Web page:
Reliability, Availability, Dependability and Performability: A User-centered View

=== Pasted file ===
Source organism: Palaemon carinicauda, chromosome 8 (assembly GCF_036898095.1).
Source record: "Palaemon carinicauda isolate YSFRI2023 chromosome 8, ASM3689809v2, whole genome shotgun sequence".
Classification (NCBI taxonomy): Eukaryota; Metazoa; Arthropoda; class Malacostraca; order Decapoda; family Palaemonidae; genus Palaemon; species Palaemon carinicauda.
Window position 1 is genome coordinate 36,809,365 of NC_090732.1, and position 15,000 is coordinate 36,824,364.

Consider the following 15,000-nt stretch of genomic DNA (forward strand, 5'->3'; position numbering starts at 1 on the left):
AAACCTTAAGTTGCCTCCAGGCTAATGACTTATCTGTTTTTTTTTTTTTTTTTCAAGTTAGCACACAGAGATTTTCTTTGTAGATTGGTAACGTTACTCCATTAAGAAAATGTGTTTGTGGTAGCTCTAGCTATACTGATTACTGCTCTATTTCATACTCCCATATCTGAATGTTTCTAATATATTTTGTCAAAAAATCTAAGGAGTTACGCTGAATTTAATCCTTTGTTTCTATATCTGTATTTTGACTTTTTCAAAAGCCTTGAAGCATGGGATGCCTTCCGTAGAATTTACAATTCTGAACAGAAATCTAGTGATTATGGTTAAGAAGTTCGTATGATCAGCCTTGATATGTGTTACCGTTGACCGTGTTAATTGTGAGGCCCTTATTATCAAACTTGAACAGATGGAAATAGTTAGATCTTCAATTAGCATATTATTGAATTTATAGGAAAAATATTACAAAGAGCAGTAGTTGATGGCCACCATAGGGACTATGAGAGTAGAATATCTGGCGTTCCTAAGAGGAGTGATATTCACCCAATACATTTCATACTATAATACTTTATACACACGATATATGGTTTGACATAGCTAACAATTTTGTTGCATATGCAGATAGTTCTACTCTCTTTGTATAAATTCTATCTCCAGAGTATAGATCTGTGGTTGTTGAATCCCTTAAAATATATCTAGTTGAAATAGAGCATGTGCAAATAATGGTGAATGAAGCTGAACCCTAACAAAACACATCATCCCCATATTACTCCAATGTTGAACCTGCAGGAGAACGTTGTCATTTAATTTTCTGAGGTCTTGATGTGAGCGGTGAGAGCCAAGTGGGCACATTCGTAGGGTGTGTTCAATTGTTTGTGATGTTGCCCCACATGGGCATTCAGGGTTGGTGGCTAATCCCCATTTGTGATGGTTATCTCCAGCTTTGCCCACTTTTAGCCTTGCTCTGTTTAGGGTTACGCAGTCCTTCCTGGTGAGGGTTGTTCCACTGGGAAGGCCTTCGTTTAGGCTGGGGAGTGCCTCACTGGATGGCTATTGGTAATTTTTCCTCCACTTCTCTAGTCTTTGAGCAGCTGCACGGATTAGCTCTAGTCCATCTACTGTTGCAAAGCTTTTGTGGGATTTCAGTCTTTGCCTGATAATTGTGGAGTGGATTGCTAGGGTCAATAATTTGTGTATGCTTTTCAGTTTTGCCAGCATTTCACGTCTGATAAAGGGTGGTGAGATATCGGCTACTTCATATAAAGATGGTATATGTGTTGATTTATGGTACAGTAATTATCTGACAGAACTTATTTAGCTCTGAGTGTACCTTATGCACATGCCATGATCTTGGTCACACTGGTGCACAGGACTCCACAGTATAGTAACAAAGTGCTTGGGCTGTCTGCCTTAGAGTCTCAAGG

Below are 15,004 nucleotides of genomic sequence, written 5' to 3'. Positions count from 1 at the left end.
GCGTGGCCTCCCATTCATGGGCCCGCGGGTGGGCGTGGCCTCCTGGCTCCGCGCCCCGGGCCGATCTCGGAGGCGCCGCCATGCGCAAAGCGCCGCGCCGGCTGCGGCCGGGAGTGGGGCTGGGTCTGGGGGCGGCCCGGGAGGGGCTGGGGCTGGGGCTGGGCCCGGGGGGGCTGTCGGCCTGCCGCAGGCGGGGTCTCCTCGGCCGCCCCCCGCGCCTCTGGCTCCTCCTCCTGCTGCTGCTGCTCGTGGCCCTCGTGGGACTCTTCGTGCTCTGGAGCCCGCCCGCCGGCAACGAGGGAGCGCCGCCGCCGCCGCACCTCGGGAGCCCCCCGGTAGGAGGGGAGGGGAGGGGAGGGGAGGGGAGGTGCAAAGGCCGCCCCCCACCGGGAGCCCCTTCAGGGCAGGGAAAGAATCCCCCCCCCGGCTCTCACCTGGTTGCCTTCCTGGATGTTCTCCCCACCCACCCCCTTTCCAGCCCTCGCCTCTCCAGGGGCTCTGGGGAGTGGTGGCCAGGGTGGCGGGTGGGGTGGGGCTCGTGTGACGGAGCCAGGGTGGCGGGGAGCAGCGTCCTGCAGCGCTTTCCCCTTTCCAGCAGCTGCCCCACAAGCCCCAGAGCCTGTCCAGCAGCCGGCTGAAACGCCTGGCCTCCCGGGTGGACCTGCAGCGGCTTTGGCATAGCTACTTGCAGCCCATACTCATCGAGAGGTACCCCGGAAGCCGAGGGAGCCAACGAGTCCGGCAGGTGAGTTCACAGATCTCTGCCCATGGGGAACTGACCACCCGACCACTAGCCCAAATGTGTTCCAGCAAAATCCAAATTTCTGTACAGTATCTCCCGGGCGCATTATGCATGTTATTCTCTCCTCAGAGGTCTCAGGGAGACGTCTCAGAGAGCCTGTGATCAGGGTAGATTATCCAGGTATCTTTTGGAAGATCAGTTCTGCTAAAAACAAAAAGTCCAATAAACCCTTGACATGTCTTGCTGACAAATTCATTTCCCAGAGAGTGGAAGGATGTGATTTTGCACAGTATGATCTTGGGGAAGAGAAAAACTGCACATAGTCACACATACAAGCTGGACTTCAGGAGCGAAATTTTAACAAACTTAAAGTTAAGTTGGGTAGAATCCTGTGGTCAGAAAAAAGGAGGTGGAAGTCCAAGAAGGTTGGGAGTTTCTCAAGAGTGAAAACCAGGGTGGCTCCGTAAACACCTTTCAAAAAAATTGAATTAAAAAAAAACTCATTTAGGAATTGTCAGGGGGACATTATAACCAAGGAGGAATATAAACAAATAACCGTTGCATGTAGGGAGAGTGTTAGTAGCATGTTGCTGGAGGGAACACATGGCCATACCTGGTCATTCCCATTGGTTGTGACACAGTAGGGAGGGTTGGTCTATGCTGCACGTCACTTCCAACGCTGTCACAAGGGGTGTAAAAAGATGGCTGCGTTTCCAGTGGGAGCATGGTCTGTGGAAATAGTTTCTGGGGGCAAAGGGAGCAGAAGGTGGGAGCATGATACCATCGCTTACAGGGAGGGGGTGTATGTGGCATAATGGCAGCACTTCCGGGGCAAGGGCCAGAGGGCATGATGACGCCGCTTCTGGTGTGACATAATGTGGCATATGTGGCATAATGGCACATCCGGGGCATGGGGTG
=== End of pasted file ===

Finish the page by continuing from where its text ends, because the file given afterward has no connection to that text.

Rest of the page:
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Reliability and availability have long been considered twin system properties that could be enhanced by distribution. Paradoxically, the traditional definitions of these properties do not recognize the positive impact of recovery as distinct from simple repair and restart on reliability, nor the negative effect of recovery, and of internetworking of clients and servers, on availability. As a result of employing the standard definitions, reliability would tend to be underestimated, and availability overestimated. We offer revised definitions of these two critical metrics, which we call service reliability and service availability, that improve the match between their formal expression, and intuitive meaning. A fortuitous advantage of our approach is that the product of our two metrics yields a highly meaningful figure of merit for the overall dependability of a system. But techniques that enhance system dependability exact a performance cost, so we conclude with a cohesive definition of performability that rewards the system for performance that is delivered to its client applications, after discounting the following consequences of failure: service denial and interruption, lost work, and recovery cost.